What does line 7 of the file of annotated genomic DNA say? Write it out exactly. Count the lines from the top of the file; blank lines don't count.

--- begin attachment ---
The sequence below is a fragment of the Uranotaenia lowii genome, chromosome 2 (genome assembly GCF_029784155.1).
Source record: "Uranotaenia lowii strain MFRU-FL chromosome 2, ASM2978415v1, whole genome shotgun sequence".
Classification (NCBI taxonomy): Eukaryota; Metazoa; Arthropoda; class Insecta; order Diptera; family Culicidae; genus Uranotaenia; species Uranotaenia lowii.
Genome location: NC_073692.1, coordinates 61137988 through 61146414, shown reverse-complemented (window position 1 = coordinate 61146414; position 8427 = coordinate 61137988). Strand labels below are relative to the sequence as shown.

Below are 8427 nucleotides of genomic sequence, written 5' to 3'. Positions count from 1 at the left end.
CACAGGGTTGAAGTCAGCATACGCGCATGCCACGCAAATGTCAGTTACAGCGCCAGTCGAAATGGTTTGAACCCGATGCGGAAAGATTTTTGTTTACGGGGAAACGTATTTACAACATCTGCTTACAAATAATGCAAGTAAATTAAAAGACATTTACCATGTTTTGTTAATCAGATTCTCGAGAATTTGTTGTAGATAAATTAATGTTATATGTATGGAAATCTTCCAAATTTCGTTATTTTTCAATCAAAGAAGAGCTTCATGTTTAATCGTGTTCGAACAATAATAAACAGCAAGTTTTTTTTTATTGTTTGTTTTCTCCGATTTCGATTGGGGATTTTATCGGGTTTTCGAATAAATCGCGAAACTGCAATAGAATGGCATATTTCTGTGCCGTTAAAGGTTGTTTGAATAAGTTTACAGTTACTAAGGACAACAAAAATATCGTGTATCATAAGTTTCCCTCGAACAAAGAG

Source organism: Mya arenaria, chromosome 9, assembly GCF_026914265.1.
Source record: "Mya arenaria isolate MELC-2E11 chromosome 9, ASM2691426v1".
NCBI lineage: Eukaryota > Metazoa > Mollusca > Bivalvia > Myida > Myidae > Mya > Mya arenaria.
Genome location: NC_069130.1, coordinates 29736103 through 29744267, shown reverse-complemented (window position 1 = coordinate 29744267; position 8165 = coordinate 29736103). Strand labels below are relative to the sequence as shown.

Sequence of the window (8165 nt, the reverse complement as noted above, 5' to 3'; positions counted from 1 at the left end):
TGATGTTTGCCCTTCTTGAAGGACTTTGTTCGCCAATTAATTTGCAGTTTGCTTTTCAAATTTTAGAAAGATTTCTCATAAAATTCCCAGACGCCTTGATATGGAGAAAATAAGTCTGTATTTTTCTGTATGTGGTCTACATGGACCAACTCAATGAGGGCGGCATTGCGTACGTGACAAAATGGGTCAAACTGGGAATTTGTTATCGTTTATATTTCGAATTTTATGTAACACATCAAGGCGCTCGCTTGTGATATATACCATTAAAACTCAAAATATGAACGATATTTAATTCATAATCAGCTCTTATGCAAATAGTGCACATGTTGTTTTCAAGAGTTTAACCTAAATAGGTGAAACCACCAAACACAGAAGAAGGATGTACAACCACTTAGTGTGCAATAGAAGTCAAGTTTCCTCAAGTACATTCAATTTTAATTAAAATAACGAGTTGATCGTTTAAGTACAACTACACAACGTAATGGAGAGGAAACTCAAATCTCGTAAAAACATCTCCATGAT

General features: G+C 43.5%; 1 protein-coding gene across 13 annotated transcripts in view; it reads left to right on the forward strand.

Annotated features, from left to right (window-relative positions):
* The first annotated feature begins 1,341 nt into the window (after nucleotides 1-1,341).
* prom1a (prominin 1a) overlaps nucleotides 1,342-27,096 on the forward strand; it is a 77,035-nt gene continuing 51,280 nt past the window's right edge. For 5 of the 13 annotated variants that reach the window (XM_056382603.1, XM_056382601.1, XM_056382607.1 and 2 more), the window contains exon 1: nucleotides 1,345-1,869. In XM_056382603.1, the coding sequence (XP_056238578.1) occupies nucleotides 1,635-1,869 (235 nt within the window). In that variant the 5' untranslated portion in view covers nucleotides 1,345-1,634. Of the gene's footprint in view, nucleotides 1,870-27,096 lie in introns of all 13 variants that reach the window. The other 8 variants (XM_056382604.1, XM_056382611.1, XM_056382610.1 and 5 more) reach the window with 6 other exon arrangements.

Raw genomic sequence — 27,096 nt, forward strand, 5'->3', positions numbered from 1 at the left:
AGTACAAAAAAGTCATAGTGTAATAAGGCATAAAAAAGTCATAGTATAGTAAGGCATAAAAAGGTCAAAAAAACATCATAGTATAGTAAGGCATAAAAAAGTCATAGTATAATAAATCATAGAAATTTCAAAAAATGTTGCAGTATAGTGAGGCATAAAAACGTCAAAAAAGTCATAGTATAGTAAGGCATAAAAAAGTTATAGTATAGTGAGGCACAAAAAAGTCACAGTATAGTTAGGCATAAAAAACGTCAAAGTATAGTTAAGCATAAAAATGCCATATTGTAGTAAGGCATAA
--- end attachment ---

Source organism: Mya arenaria, chromosome 9, assembly GCF_026914265.1.